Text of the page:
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I am trying to work through the exercises in Write Yourself a Scheme in 48 Hours. I need help with simplifying couple of functions.

data LispVal = Number Integer
             | String String
             | Bool Bool

isNumber :: [LispVal] -> LispVal
isNumber []               = Bool False 
isNumber [(Number _)]     = Bool True
isNumber ((Number _):xs)  = isNumber xs
isNumber _                = Bool False

isString :: [LispVal] -> LispVal
isString []               = Bool False 
isString [(String _)]     = Bool True
isString ((String _):xs)  = isString xs
isString _                = Bool False

The isNumber and isString functions have lot common structure. How do I go about factoring out this common structure?

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Pattern matching can't be moved and factorized. So the String and Number literals must be written "on site". I'm not sure what you want to do, but you could maybe implement a typeOf :: [LispVal] -> LispType function that would pattern-match the expression once and for all and return its type. –  Paul R Apr 15 '12 at 20:38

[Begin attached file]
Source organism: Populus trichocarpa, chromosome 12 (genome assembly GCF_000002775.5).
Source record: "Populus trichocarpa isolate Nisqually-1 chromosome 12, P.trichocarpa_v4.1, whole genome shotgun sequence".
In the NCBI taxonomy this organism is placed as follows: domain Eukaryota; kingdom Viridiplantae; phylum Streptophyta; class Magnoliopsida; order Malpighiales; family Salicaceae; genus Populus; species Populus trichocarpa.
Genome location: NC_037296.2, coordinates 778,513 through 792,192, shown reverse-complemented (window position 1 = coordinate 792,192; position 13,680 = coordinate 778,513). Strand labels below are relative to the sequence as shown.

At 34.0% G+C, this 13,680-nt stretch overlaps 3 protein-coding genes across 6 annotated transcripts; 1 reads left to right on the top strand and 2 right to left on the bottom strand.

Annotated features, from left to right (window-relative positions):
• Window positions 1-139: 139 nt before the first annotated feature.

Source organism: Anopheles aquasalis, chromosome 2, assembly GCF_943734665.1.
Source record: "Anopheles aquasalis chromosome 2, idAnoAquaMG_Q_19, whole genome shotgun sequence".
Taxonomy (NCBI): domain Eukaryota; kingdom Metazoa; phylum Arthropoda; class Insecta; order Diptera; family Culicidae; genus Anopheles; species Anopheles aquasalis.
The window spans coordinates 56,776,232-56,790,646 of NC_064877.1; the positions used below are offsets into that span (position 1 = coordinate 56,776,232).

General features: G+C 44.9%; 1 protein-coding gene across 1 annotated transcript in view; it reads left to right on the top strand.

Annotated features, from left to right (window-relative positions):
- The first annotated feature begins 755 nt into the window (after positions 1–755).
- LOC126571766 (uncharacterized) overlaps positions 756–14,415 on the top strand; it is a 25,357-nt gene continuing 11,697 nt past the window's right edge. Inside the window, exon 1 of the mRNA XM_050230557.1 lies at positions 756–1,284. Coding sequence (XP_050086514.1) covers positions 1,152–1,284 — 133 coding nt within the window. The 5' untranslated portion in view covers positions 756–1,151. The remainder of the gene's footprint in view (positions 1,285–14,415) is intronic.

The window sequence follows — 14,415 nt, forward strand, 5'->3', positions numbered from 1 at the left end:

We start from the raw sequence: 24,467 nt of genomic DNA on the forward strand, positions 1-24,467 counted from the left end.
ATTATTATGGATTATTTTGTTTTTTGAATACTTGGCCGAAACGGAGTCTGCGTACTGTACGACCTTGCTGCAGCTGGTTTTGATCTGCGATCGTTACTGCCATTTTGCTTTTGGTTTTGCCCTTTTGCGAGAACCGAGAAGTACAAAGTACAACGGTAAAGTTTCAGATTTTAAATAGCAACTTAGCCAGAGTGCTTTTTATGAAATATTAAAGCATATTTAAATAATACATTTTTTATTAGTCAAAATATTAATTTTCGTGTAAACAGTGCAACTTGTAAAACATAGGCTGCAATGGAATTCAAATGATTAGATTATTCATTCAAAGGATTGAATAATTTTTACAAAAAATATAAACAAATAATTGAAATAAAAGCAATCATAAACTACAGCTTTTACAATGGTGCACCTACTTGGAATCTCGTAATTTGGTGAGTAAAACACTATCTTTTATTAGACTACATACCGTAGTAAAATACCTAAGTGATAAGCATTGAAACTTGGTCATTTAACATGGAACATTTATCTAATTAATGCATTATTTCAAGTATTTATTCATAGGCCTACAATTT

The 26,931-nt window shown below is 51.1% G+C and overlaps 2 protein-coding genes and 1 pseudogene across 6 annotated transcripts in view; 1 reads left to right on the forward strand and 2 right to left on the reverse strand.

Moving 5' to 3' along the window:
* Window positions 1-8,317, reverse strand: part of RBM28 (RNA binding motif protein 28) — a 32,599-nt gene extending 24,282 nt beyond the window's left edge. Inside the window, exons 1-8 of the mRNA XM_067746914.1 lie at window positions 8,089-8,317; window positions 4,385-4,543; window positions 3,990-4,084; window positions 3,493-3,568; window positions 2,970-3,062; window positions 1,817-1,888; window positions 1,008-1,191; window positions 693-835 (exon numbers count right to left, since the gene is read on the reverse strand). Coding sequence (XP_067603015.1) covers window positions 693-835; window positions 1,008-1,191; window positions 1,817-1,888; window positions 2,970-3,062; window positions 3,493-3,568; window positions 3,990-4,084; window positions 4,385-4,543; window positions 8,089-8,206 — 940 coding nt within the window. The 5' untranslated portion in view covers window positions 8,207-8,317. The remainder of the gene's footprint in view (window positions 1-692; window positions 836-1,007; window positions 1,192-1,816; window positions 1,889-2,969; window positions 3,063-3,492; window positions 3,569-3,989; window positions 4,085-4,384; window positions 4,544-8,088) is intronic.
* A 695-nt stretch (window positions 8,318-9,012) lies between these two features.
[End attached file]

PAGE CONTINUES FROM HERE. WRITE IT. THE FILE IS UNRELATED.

3  
You can remove the first case (empty list), as it is captured by the last pattern as well. –  Niklas B. Apr 15 '12 at 21:02

1 Answer 1

up vote 6 down vote accepted

While you can't parameterize the pattern match itself, you can write yourself small helper functions so you at least don't have to repeat the list handling for every function:

isString (String _) = True
isString _ = False

isNumber (Number _) = True
isNumber _ = False

all1 _ [] = False
all1 f xs = all f xs

isListOfStrings = Bool . all1 isString
isListOfNumbers = Bool . all1 isNumber

In my opinion, the special case handling of the empty list isn't consistent here. You should consider just using all instead (so that the empty list can be a list of any kind, similar to how Haskell's lists work).

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3  
These give Bool True for an empty list, but the OP wants Bool False for that case. –  dave4420 Apr 15 '12 at 21:07
2  
@dave: Thanks... This doesn't make any sense, but I changed it. –  Niklas B. Apr 15 '12 at 21:09

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